Re: History of corrugated box car ends?

Richard Hendrickson

I will add to the useful analyses provided by resident engineers Tony
Thompson and Jeff English that X29-style plate steel ends had internal
stiffeners in the form of vertical hat-shaped end posts (that's what those
rows of vertical rivets on the outsides of the ends were about) to which
internal wood linings were attached and which, up to a point, absorbed
impacts from shifting cargo.

Corrugated steel ends, as Jeff says, began to appear ca. 1910, first with
the corrugations stamped inward and later with the corrugations facing
outward (in the teens the Canadian Pacific built an experimental single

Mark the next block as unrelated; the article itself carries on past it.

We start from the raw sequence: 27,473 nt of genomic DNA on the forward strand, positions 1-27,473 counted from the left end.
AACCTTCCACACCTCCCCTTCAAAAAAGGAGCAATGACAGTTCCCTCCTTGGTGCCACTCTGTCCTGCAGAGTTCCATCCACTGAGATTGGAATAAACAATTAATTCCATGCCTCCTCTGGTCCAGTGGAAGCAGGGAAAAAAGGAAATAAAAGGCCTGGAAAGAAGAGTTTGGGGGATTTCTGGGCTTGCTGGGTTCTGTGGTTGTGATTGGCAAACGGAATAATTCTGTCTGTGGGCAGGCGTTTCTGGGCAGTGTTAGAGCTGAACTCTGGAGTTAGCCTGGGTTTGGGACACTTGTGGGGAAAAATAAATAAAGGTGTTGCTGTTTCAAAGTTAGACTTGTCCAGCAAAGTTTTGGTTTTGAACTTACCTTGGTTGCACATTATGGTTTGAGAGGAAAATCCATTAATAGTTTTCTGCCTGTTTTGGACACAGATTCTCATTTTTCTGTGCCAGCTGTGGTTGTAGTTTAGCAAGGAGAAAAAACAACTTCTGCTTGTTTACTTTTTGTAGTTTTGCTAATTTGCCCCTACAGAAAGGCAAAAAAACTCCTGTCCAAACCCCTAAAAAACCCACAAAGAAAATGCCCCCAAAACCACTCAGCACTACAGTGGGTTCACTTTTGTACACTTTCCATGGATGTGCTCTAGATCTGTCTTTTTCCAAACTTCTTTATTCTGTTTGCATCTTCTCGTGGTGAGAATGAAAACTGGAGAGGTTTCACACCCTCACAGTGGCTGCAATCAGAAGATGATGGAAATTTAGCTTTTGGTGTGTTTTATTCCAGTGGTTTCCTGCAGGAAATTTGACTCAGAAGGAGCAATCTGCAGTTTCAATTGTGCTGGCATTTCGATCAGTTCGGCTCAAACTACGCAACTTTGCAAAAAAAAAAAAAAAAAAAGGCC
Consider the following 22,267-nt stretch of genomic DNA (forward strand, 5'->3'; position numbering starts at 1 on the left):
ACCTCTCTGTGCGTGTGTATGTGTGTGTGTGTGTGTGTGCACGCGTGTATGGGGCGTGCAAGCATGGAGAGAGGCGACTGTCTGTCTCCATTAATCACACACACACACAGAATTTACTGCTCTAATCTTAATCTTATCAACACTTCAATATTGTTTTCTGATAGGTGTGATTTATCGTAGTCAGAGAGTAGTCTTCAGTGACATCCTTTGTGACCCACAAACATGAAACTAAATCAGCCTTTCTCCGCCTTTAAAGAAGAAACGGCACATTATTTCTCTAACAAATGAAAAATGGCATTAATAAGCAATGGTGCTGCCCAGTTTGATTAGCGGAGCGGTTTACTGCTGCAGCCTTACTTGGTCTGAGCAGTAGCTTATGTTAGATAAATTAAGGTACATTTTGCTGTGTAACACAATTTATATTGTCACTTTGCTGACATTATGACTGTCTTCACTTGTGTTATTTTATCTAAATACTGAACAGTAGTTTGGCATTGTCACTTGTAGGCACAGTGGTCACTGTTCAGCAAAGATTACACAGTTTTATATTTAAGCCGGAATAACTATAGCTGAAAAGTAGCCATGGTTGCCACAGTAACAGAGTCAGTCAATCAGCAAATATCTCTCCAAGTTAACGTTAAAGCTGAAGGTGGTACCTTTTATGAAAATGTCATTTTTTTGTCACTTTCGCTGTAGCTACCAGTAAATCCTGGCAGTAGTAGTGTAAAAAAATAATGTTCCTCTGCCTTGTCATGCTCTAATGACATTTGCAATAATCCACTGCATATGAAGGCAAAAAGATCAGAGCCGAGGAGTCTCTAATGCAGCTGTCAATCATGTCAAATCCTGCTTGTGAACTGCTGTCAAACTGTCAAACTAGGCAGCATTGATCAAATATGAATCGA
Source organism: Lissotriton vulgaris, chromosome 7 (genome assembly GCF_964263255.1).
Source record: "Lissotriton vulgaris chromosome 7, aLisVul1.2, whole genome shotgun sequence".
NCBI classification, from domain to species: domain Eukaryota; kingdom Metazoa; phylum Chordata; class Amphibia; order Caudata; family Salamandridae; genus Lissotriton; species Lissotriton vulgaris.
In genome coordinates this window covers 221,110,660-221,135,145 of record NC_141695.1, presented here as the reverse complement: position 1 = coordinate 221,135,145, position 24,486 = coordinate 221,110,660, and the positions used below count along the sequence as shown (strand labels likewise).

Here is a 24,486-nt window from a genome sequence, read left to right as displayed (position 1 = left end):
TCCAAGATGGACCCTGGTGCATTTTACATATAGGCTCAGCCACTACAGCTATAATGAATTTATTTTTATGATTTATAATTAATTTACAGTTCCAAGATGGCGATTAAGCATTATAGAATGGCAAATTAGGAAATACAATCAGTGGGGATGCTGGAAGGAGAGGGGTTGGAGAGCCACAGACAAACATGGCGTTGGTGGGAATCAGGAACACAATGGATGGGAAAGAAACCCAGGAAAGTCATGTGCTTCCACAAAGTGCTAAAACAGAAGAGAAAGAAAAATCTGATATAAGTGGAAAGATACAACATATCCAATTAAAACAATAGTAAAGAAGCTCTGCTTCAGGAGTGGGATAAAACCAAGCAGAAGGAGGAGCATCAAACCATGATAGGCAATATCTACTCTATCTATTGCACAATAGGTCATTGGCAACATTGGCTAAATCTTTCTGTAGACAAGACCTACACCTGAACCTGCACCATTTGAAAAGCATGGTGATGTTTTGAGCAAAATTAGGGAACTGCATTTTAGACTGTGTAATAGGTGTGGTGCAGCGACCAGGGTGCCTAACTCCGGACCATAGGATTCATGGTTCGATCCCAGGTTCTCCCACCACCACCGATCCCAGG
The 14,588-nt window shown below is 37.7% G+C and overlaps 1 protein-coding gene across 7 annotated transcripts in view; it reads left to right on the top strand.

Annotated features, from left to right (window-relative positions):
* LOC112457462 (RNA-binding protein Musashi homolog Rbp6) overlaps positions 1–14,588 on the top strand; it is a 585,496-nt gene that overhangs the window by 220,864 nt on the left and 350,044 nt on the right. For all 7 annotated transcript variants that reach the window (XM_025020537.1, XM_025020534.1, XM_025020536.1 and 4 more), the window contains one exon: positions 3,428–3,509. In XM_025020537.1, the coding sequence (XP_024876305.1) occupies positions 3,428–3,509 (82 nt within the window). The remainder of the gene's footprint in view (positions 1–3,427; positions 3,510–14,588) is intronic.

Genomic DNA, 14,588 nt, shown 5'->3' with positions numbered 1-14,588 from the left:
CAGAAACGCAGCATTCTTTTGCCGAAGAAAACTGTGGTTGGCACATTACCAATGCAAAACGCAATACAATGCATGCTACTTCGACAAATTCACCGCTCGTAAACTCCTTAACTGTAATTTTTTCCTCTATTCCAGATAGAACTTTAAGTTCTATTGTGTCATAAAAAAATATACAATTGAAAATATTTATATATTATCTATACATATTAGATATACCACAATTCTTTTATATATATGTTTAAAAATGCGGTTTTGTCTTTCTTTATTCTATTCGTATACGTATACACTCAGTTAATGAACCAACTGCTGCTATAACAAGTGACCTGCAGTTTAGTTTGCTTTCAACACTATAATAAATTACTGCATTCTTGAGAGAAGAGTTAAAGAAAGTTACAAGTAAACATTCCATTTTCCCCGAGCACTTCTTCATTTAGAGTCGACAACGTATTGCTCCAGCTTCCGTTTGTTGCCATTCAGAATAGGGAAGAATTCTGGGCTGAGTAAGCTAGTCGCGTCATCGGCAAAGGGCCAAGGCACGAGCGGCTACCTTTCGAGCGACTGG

sheathed box car in which both the end and side sheathing was corrugated
steel). Prior to their development, wood ends were the most vulnerable
part of a box car, and damage to car ends from rough train handling causing
the cargo to shift was a chronic problem. Corrugated steel ends, though
they didn't entirely eliminate the problem, greatly reduced it, and after
corrugated ends were applied to all of the USRA box cars, relatively few
box and auto cars were built without them.

The Dreadnaught end, which first began to appear in the mid-1920s, was even
stiffer and more energy-abosrbent than corrugated ends (though not entirely
immune from damage), and was subsequently even further improved by
W-section corner posts (1940) and the postwar Improved Dreadnaught design
(1944). Other types of steel ends were developed (e.g. Vulcan vertical
corrugated and Hutchins in the 1920s, Buckeye and Deco in the early 1930s)
but were never widely adopted.

Richard H. Hendrickson
Ashland, Oregon 97520

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